Henry Bowen Anthony (April 1, 1815 – September 2, 1884) was a United States newspaperman and political figure. He served as editor and was later part owner of the Providence Journal. He was the 21st Governor of Rhode Island, serving between 1849 and 1851 as a member of the Whig Party. Near the end of the 1850s, he was elected to the Senate by the Rhode Island Legislature and was re-elected 4 times. He would be twice elected to the Senate's highest post as President pro tempore during the Grant Administration, and served under his death in 1884.


  • Early life 1
  • Career 2
  • United States Senator 3
  • Death and legacy 4
  • Family 5
  • References 6
  • External links 7

Early life

The son of William Anthony and Mary Kennicut Greene,[1] Anthony was born in Rhode Island.[2] He attended

Political offices
Preceded by
Elisha Harris
Governor of Rhode Island
Succeeded by
Philip Allen
Preceded by
Benjamin F. Wade
President pro tempore of the United States Senate
March 23, 1869 – January 24, 1873
Succeeded by
Matthew H. Carpenter
Preceded by
Matthew H. Carpenter
President pro tempore of the United States Senate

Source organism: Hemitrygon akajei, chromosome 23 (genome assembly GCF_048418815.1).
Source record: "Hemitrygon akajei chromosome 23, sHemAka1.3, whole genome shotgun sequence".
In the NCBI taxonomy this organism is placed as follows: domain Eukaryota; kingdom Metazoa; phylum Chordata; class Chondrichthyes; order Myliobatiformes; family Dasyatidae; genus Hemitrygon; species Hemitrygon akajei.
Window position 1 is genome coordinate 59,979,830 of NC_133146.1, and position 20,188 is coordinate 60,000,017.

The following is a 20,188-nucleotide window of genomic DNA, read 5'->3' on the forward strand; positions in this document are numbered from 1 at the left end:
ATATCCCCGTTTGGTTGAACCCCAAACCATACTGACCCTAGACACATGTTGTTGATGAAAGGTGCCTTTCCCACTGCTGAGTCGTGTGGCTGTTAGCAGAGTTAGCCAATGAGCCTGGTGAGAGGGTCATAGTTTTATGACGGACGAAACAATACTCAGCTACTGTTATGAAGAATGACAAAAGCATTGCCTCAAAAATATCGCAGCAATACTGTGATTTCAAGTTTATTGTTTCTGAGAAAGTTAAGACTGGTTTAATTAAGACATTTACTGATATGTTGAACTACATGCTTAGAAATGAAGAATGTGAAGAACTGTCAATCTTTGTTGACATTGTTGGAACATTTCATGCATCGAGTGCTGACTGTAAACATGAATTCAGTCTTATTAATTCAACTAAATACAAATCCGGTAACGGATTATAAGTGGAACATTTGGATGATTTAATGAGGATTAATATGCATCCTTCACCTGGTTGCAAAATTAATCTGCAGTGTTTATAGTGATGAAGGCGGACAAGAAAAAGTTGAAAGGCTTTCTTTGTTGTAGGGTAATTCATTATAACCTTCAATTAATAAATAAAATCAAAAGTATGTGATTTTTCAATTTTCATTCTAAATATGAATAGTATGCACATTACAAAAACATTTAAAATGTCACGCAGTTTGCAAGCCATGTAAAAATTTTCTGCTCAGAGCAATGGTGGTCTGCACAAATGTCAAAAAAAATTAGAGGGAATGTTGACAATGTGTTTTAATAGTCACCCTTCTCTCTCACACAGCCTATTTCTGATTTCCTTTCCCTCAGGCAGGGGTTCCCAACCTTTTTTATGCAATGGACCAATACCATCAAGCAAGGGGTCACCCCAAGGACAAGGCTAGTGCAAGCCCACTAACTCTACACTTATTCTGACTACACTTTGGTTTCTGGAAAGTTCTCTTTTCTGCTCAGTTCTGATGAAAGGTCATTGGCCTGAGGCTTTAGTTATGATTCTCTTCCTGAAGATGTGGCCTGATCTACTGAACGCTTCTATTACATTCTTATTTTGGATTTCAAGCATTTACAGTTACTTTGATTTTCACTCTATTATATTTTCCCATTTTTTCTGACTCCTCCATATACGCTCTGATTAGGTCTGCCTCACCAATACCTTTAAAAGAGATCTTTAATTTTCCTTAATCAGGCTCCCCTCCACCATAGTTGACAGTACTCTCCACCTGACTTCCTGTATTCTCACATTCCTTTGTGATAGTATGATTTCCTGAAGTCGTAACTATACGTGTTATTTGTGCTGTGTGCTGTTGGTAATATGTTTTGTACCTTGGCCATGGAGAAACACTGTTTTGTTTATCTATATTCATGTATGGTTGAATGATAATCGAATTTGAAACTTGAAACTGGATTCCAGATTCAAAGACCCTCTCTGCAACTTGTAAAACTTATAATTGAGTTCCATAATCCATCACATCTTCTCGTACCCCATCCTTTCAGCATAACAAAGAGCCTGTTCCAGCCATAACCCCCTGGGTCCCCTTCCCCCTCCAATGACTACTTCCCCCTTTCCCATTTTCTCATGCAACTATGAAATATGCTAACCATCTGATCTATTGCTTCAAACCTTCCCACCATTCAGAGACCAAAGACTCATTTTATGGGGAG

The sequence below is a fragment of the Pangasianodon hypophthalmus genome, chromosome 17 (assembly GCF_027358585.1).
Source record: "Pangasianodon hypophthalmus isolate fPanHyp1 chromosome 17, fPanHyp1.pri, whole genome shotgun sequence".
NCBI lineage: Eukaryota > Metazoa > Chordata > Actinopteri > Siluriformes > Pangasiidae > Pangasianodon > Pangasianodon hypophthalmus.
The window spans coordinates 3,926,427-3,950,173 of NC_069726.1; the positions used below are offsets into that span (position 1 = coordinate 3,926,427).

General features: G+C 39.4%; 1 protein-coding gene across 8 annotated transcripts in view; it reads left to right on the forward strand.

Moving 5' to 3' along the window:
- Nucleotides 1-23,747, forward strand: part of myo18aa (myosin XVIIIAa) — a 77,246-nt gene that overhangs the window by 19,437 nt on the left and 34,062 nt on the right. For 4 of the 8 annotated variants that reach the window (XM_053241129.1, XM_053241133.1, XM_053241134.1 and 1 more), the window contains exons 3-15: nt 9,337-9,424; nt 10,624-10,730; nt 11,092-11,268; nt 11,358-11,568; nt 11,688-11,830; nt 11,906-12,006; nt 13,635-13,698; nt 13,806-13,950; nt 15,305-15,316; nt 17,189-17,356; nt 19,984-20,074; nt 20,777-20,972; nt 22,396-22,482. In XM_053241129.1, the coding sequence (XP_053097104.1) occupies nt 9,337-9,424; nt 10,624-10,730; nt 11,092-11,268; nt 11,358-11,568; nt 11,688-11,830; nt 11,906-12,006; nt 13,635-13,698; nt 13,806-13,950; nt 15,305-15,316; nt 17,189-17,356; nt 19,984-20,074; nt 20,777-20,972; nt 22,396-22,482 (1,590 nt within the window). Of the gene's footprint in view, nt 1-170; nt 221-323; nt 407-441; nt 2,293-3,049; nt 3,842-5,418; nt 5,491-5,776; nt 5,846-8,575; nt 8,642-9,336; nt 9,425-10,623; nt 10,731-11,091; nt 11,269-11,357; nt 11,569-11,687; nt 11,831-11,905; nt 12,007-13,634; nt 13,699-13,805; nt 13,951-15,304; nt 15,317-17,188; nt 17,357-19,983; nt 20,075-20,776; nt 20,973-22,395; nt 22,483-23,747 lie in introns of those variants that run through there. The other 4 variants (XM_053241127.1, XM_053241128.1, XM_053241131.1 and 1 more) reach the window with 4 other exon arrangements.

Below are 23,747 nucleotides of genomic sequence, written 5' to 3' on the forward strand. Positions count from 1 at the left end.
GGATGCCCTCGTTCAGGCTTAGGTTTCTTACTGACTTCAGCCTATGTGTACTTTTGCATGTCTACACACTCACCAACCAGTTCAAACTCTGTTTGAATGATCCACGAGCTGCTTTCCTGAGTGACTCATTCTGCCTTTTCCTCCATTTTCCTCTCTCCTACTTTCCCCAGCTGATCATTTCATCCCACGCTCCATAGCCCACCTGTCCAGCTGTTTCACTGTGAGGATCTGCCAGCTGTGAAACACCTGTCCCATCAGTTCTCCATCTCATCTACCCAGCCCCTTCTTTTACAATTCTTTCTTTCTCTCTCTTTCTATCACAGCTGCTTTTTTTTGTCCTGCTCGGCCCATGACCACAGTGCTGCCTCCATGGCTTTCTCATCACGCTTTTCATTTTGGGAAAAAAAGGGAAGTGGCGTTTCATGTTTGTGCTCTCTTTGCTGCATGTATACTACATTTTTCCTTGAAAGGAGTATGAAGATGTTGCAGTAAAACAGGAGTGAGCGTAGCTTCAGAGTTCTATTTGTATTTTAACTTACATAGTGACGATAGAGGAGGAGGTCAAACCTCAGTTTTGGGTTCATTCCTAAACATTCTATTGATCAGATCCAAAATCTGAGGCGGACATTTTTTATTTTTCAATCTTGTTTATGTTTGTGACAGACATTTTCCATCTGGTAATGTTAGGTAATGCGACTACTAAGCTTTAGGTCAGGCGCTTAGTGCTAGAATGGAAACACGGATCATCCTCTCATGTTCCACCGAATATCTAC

January 1875 – February 17, 1875
Succeeded by
Thomas W. Ferry
United States Senate
Preceded by
Philip Allen
U.S. Senator (Class 2) from Rhode Island
March 4, 1859 – September 2, 1884
Served alongside: James F. Simmons, Samuel G. Arnold, William Sprague, Ambrose E. Burnside and Nelson W. Aldrich
Succeeded by
William P. Sheffield
  •  "Anthony, Henry B.".  
  • Henry B. Anthony at Find a Grave

External links

  1. ^ a b c d e f g William M. Ferraro (1999). "Anthony, Henry Bowen".  
  2. ^ a b "Henry B. Anthony: A Featured Biography". 
  3. ^ a b c d e f g  Wilson, James Grant; Fiske, John, eds. (1900). "Anthony, Henry Bowen".  
  4. ^ Henry B. Anthony at the Biographical Directory of the United States Congress
  5. ^  "Anthony, Henry Bowen".  See J. C. Stockbridge, Anthony Memorial (1886) for an annotated catalog of the collection, with a biographical sketch of Anthony.